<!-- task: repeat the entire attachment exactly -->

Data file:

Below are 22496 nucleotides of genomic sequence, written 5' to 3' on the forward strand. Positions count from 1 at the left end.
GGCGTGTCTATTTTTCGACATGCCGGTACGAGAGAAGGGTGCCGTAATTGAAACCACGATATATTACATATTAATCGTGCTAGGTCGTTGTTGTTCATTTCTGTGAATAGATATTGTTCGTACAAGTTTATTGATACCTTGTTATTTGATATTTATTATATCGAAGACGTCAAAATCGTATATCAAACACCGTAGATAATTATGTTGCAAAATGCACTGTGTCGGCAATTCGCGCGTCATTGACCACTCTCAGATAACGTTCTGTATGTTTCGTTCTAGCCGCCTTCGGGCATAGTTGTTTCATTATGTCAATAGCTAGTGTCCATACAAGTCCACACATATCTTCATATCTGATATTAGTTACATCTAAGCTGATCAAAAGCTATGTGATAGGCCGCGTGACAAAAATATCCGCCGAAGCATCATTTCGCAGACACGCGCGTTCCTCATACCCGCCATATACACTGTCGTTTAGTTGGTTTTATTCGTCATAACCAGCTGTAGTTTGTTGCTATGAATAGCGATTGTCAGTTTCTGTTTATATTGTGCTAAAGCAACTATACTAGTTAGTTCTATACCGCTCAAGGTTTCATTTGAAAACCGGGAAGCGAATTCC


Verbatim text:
Below are 22496 nucleotides of genomic sequence, written 5' to 3' on the forward strand. Positions count from 1 at the left end.
GGCGTGTCTATTTTTCGACATGCCGGTACGAGAGAAGGGTGCCGTAATTGAAACCACGATATATTACATATTAATCGTGCTAGGTCGTTGTTGTTCATTTCTGTGAATAGATATTGTTCGTACAAGTTTATTGATACCTTGTTATTTGATATTTATTATATCGAAGACGTCAAAATCGTATATCAAACACCGTAGATAATTATGTTGCAAAATGCACTGTGTCGGCAATTCGCGCGTCATTGACCACTCTCAGATAACGTTCTGTATGTTTCGTTCTAGCCGCCTTCGGGCATAGTTGTTTCATTATGTCAATAGCTAGTGTCCATACAAGTCCACACATATCTTCATATCTGATATTAGTTACATCTAAGCTGATCAAAAGCTATGTGATAGGCCGCGTGACAAAAATATCCGCCGAAGCATCATTTCGCAGACACGCGCGTTCCTCATACCCGCCATATACACTGTCGTTTAGTTGGTTTTATTCGTCATAACCAGCTGTAGTTTGTTGCTATGAATAGCGATTGTCAGTTTCTGTTTATATTGTGCTAAAGCAACTATACTAGTTAGTTCTATACCGCTCAAGGTTTCATTTGAAAACCGGGAAGCGAATTCC